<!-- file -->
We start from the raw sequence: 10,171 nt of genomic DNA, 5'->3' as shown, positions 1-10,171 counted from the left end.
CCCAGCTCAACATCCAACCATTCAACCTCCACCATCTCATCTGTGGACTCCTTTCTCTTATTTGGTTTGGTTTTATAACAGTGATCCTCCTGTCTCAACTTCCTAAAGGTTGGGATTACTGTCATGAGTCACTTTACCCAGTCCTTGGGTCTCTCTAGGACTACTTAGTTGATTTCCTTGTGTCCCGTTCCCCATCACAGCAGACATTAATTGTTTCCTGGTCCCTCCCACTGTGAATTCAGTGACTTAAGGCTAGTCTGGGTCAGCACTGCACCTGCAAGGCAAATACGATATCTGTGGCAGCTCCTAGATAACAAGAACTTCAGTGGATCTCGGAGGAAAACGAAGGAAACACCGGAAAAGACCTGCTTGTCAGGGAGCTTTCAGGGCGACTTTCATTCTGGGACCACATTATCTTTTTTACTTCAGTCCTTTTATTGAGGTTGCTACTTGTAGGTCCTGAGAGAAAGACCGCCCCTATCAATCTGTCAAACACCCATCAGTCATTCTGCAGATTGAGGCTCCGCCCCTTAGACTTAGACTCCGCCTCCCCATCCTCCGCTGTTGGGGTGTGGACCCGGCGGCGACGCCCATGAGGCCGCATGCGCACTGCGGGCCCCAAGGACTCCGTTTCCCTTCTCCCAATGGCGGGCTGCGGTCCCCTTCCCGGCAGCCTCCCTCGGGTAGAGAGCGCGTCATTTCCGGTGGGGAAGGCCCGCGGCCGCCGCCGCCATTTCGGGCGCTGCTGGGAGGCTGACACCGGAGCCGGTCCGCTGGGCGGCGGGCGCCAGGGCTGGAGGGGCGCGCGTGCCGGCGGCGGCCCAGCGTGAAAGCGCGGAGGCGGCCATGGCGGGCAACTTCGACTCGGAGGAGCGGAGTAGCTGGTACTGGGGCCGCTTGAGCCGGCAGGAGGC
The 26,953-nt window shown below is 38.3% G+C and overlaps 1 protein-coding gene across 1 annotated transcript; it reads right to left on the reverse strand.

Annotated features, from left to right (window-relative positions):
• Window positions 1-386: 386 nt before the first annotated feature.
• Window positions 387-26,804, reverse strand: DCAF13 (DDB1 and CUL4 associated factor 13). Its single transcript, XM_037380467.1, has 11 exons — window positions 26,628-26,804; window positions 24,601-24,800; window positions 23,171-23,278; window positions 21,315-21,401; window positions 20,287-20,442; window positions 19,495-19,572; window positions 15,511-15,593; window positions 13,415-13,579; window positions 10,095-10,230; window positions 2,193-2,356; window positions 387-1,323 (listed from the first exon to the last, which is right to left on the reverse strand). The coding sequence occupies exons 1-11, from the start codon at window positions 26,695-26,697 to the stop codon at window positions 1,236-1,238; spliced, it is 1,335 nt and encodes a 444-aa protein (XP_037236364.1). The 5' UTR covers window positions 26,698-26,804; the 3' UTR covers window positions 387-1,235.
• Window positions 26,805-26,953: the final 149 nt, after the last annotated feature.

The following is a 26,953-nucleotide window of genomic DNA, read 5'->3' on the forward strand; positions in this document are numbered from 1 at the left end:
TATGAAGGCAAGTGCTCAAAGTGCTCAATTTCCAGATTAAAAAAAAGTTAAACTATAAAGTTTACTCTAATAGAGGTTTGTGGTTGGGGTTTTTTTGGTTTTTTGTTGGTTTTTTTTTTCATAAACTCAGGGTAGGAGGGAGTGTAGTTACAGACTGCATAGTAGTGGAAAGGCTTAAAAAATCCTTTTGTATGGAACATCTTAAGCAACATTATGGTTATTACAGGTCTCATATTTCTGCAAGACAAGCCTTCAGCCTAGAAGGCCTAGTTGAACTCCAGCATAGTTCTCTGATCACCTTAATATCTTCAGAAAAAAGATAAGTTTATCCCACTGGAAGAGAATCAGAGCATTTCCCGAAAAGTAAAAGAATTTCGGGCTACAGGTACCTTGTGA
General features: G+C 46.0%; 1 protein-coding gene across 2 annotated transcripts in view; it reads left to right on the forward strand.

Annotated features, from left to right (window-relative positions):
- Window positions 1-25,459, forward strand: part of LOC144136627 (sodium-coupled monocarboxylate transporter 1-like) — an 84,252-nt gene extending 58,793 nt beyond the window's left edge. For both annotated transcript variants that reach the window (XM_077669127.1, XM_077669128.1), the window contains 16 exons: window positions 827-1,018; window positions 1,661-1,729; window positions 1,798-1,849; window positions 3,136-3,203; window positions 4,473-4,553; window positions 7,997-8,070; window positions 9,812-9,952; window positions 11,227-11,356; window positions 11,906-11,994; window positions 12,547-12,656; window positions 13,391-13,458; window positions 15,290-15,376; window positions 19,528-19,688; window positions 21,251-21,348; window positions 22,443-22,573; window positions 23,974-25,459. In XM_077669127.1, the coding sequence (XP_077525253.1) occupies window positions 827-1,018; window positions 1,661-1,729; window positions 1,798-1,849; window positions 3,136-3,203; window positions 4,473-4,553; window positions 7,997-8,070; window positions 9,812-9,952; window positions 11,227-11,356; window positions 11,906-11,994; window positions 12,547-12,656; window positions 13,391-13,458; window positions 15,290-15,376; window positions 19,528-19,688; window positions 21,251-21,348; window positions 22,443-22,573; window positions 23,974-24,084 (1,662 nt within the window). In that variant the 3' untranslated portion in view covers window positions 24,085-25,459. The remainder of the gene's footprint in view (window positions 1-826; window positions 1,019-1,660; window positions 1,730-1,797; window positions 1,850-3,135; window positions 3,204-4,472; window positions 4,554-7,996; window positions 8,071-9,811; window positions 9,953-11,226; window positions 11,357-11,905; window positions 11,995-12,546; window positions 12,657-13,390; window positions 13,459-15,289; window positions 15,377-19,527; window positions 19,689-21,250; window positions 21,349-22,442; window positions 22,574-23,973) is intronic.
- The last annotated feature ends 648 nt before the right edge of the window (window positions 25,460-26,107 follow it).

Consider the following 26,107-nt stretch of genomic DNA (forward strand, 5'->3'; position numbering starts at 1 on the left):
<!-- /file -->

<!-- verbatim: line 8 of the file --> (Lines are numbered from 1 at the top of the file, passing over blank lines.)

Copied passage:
The following is a 26,953-nucleotide window of genomic DNA, read 5'->3' on the forward strand; positions in this document are numbered from 1 at the left end: